As usual, I was listening to NPR on the way home. I heard about the Death Cafe concept started in England in late 2011 by Jon Underwood. The purpose of a Death Cafe is to foster a safe, respectful, confidential, casual forum for discussion of death and how our thoughts and questions about death impact the way we live. By engaging in open and nonjudgemental conversations about death, we can free ourselves of our fears of death and live a fuller life. Kind of like Kate’s Club but for adults.
I googled Death Cafe and, as luck would have it, learned the inaugural Death Cafe – Atlanta was scheduled for Saturday, March 30 in the beautiful, park like setting of historic Oakland Cemetery, Atlanta’s oldest (1850) and most scenic cemetery – it was a date!
Isn’t it always funny to compare your expectations of an event to the actual event? I thought I’d be among people wearing black and fond of Halloween-y embellishments. Totally wrong! The crowd was wonderfully diverse – men/women/gay/straight/black/white/young/old/religious in both the formal/informal sense. Everyone is impacted by death and grief and loss so it is only naturaly that everyone is interested in the Death Cafe.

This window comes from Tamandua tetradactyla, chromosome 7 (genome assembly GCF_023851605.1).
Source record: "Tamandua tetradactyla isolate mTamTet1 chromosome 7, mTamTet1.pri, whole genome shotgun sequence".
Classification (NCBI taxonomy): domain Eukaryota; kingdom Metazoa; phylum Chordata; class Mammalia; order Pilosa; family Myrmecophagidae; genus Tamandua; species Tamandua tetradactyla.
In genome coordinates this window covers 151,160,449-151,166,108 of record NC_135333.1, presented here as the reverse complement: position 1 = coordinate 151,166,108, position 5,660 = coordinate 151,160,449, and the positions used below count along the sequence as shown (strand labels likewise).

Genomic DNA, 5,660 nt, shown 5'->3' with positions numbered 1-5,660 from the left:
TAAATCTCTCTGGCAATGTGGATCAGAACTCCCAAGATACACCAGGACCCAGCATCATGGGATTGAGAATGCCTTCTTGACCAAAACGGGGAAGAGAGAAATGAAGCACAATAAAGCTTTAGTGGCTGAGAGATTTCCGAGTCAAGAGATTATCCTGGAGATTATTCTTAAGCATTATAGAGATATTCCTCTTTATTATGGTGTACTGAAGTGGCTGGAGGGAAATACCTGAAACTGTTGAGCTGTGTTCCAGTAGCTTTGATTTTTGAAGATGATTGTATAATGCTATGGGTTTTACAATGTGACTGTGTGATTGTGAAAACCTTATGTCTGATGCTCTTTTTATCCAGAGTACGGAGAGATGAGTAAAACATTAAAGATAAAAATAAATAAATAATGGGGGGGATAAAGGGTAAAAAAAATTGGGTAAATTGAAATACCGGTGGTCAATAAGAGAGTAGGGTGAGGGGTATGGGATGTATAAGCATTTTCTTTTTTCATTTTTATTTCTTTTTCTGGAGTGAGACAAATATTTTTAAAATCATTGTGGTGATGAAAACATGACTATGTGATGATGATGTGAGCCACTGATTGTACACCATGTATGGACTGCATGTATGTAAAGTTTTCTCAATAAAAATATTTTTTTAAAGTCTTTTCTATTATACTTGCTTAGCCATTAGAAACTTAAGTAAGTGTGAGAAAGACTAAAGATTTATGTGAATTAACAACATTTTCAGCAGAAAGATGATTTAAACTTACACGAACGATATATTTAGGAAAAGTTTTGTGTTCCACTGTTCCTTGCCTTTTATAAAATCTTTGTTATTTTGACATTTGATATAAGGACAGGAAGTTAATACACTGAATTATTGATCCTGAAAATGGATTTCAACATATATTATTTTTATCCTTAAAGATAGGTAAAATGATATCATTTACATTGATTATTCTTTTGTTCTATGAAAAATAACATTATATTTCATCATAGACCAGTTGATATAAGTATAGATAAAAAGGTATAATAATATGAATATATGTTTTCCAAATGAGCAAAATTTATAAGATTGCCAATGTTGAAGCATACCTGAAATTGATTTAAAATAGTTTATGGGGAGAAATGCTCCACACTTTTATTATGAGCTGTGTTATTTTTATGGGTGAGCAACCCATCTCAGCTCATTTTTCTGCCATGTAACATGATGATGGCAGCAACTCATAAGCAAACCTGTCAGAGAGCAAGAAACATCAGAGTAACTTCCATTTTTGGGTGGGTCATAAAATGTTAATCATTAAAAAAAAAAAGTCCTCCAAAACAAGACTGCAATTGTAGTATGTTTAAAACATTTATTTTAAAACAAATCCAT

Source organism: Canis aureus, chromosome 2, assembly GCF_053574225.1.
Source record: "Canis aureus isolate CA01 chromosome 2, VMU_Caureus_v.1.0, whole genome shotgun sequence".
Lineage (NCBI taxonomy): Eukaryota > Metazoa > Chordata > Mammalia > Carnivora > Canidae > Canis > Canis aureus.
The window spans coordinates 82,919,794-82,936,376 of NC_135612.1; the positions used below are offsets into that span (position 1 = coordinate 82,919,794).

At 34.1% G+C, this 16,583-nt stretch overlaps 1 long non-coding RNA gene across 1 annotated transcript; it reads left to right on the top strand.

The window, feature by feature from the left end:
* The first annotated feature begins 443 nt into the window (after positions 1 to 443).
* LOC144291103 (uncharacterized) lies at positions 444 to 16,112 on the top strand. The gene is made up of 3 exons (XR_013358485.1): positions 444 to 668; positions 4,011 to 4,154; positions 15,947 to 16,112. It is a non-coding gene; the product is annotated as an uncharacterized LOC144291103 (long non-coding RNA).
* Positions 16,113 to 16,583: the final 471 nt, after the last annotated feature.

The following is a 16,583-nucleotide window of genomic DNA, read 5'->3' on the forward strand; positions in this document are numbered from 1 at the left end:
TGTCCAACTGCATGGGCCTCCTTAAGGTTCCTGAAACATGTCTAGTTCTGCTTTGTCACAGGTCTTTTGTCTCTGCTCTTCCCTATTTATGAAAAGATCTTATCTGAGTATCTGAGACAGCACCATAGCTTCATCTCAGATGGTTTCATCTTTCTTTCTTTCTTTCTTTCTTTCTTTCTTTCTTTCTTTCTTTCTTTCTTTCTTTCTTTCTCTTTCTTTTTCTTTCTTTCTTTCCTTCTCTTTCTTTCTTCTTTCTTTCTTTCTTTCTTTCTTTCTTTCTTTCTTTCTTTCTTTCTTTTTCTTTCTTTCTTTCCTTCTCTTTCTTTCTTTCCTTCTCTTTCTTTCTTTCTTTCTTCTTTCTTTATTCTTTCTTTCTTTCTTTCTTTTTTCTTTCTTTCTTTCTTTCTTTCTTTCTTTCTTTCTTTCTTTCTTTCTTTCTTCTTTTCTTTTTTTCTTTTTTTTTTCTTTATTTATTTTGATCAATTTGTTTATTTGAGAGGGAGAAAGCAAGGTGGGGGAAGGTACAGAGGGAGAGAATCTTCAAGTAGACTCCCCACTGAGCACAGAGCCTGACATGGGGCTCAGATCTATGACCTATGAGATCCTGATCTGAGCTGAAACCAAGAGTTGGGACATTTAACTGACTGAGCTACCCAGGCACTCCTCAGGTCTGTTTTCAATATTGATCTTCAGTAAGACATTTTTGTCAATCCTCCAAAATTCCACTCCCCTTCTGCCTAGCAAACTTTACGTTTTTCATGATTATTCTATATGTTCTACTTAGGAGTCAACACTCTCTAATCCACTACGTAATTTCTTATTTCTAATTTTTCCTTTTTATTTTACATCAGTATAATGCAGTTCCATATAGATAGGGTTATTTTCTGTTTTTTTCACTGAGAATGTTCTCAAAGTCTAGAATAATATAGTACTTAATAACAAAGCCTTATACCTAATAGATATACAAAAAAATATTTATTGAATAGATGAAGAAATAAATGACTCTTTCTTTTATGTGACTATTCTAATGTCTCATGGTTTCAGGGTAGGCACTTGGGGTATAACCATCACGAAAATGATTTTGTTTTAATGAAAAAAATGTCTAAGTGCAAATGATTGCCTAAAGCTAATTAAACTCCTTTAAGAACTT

The conversation began at small four person tables with a mix and mingle about half way through the two hour event to find a new discussion partners. The last 10 minutes were saved for the big group to share topics discussed at the smaller tables. Topics ranged from what to say to a grieving person, how important it is to contact survivors on a special anniversary of the deceased (birthday, wedding anniversary, death day), pet death, sibling estrangement after parent or sibling death, planning memorial services, what happens after death, unresolved issues with the deceased, euthanasia. I was struck by how similar some of the topics were to discussions I’ve had with Kate’s Club kids and thought again how brave KC kids are to tackle loss and grief head on in a society that would much rather pat them on the head and dismiss their need to talk about the death of their loved one.
Death Cafe – Atlanta was a success in my book! The Victorian garden cemetery that is Oakland, is the perfect location for this gathering as it was meant for the living as much as for the deceased. In the late 1800’s Oakland was a popular destination for carriage rides, picnics and tending the lovely gardens around family plots.
Death Cafe – Atlanta plans to convene at Oakland the last Saturday of each month depending on interest. The dates for the next two months are April 27 and May 18 (to account for Memorial Day weekend) from 3pm to 5pm. If you are game to attend, I think you will find it a very enlightening and pleasant way to spend a spring afternoon! You can register via their Facebook page: https://www.facebook.com/DeathCafeAtlanta?ref=ts&fref=ts